Departments and schools participate in university shared governance as defined by their charters. The charter defines the responsibilities of the department chair or school dean and the faculty. Charters were instituted in 1992 by the approved Senate Proposal 16-92 and the policy governing charters was most recently amended in 2011 by the approved Senate Policy 5-11.
- Biomedical Engineering
- Chemical Engineering
- Civil and Environmental Engineering
- Electrical and Computer Engineering
- Engineering Fundamentals
- Geological and Mining Engineering and Sciences
- Materials Science and Engineering
- Mechanical Engineering-Engineering Mechanics
- Biological Sciences
- Cognitive and Learning Sciences
- Computer Science
- Kinesiology and Integrative Physiology
- Mathematical Sciences
- Social Sciences
- Visual and Performing Arts
All academic departments have diversity plans which identify objectives and strategies for increased diversity and a more inclusive department which supports faculty, staff and student success. In 2007 the plans were revised in response to the results of the 2005 Climate Survey. In 2012 they were updated in response to an AQIP Project to increase gender diversity of faculty and students, and the preliminary results of the 2010 Climate Study.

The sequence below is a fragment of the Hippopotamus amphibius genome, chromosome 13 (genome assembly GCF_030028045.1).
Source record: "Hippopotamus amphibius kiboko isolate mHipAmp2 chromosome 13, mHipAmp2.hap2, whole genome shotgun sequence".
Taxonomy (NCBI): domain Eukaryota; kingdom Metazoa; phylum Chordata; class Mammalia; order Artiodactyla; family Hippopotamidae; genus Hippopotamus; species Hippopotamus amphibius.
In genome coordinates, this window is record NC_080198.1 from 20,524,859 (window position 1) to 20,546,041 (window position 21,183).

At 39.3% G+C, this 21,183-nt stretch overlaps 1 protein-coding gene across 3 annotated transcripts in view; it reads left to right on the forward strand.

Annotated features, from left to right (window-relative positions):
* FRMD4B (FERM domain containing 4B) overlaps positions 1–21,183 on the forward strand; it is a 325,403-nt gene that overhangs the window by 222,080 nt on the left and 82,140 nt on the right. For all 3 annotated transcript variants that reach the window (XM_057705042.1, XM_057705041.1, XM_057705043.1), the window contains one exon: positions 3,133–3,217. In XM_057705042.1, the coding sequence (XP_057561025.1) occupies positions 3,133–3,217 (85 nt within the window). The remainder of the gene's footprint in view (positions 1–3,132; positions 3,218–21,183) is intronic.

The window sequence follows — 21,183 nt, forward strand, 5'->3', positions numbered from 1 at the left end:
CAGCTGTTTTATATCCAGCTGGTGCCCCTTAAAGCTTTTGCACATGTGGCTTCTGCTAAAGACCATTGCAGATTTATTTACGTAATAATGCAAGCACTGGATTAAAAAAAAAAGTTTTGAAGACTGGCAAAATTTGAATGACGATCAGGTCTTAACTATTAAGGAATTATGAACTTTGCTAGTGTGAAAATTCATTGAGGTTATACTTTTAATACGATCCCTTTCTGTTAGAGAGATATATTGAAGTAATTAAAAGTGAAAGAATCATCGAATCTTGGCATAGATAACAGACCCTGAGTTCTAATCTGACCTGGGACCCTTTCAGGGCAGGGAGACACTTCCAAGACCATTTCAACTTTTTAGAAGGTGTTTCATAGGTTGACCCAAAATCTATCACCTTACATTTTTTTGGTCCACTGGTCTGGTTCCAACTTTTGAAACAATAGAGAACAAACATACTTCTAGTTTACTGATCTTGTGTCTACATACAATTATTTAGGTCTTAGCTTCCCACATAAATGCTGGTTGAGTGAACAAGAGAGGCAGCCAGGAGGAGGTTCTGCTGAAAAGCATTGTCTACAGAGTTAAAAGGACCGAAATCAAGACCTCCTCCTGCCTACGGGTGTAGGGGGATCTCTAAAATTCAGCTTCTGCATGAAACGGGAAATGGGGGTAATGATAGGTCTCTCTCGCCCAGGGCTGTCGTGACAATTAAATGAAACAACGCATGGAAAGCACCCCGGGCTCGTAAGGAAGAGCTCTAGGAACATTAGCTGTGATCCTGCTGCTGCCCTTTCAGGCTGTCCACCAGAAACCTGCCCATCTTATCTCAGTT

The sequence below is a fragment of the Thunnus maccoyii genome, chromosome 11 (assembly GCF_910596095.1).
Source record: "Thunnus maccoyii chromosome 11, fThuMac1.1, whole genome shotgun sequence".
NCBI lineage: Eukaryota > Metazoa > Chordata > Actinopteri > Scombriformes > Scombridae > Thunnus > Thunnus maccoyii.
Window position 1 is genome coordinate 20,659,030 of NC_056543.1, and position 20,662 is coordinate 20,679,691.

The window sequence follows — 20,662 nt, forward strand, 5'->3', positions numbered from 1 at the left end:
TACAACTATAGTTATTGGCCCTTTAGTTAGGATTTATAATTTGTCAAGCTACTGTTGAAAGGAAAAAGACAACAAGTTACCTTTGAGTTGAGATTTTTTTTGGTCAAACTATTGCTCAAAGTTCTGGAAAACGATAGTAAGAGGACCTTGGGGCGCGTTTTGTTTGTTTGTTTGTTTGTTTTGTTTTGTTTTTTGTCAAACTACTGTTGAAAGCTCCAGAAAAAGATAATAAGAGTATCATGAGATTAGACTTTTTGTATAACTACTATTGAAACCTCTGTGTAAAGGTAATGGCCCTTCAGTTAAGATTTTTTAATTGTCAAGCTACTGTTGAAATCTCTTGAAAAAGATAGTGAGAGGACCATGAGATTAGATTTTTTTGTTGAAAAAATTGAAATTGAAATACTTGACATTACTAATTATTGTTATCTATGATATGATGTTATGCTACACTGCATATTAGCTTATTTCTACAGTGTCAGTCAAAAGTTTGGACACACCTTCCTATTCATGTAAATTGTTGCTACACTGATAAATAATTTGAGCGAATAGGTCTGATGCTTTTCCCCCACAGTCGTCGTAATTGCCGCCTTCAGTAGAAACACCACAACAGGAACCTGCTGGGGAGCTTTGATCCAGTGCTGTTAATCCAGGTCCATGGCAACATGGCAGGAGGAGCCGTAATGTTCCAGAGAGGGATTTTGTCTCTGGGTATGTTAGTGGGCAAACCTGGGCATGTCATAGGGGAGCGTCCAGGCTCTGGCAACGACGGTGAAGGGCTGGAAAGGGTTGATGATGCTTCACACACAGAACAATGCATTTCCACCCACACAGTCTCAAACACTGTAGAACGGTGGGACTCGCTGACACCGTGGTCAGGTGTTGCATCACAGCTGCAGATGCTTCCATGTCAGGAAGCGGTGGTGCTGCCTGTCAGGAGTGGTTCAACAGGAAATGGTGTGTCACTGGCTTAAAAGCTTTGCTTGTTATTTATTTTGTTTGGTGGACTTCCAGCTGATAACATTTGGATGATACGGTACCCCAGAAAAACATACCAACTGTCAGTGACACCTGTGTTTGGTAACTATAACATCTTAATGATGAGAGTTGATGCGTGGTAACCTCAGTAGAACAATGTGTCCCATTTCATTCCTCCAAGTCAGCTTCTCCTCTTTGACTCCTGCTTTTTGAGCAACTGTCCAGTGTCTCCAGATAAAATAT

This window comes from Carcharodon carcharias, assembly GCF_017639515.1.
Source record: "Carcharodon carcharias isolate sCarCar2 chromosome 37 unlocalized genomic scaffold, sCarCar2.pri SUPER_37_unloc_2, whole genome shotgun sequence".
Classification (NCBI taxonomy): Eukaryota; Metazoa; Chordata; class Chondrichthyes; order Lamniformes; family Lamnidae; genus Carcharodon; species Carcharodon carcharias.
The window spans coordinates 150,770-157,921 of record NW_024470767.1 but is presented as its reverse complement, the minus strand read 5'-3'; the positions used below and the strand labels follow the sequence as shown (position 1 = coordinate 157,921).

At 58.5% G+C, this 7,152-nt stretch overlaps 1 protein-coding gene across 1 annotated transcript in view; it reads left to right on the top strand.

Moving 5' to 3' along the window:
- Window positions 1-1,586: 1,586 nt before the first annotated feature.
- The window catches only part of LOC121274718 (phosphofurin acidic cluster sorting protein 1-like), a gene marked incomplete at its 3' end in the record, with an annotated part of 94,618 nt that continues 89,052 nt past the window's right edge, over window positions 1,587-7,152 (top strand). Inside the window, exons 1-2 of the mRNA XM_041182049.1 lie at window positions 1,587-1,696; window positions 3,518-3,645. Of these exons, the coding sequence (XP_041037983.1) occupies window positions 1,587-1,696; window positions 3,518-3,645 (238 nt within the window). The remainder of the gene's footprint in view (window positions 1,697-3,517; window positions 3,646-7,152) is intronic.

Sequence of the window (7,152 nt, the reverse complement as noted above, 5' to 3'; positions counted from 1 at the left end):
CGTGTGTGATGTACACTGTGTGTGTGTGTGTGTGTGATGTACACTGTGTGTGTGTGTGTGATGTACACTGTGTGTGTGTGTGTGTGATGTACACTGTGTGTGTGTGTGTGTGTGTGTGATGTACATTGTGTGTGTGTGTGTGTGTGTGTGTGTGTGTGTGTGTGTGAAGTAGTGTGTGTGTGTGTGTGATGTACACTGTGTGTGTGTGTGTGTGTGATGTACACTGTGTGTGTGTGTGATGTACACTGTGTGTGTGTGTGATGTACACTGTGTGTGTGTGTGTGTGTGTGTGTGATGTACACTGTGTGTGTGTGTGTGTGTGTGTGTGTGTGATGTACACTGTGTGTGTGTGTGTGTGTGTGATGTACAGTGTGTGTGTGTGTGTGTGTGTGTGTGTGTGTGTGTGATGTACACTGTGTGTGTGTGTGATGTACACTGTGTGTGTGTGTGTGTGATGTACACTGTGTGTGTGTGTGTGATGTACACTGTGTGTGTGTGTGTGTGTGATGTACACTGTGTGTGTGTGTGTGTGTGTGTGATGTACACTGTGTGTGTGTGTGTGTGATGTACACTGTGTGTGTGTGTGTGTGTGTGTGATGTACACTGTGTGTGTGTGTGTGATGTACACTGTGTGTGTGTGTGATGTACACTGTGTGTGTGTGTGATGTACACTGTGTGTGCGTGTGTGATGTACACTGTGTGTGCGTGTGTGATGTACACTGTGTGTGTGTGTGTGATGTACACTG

At Michigan Tech, we're committed to an equitable, diverse, and inclusive community.
- College of Engineering
- College of Sciences and Arts
- School of Business and Economics
- School of Forest Resources and Environmental Science
- School of Technology
In 2010, the provost implemented mentoring plans for untenured faculty, which remain in use today. Beginning in 2015, Early Career Management (ECM) Committees were developed for each new tenure track faculty member. Mentoring plans as well as the ECMs are outcomes of Michigan Tech’s ADVANCE program and sustainment. These plans provide tenure-track untenured faculty with guidance, direction and assistance in developing successful professional careers. The mentoring process helps faculty understand expectations for research, teaching and service, the promotion and tenure process, and university culture. Encouragement and opportunities for constructive, nonjudgmental feedback provided by mentoring are important to faculty success. Recognizing that expectations vary by unit, each college department and school has developed a mentoring plan that serves the needs of its faculty: